Beckett remains one of the most important writers of the twentieth century whose radical experimentations in form and content won him the Nobel Prize for Literature in 1969. This Critical Companion encompasses his plays for the stage, radio and television, and will be indispensable to students of his work.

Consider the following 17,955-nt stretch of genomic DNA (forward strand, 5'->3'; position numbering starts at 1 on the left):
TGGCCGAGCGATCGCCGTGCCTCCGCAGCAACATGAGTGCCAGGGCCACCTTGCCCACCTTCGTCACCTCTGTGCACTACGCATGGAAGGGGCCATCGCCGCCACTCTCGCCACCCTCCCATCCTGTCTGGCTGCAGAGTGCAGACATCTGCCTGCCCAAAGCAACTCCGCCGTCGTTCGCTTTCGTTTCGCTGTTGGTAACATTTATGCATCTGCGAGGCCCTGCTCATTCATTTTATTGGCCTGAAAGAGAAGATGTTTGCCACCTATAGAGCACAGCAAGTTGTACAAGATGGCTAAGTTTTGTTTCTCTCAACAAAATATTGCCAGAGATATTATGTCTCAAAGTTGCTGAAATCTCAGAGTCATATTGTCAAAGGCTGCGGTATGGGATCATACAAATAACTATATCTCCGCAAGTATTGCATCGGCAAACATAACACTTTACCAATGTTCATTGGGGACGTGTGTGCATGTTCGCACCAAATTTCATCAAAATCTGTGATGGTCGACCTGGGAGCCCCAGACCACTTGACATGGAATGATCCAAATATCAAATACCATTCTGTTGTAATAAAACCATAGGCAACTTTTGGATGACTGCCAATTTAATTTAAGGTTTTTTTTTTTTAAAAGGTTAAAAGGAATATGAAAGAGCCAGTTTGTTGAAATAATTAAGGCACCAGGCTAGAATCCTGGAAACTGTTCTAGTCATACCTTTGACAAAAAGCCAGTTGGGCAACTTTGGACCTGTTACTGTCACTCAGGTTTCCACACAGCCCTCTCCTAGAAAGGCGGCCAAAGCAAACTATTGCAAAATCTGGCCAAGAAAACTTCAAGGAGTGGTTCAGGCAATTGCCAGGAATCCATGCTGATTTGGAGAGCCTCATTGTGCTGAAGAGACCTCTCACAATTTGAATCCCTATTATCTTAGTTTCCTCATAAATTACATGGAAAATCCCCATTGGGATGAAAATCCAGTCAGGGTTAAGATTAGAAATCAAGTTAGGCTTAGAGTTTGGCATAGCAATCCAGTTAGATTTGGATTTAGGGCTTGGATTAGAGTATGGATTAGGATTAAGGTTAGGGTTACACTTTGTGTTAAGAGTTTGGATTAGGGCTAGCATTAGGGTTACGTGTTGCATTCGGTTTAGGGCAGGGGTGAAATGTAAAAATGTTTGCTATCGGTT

Challenging and at times perplexing, Beckett's work is represented on almost every literature, theatre and Irish studies curriculum in universities in North America, Europe and Australia. Katherine Weiss' admirably clear study of his work provides the perfect companion, illuminating each play and Beckett's vision, and investigating his experiments with the body, voice and technology. It includes in-depth studies of the major works Waiting for Godot, Endgame and Krapp's Last Tape, and as with other volumes in Methuen Drama's Critical Companions series it features too a series of essays by other scholars and practitioners offering different critical perspectives on Beckett in performance that will inform students' own critical thinking. Together with a series of resources including a chronology and a list of further reading, this is ideal for all students and readers of Beckett's work.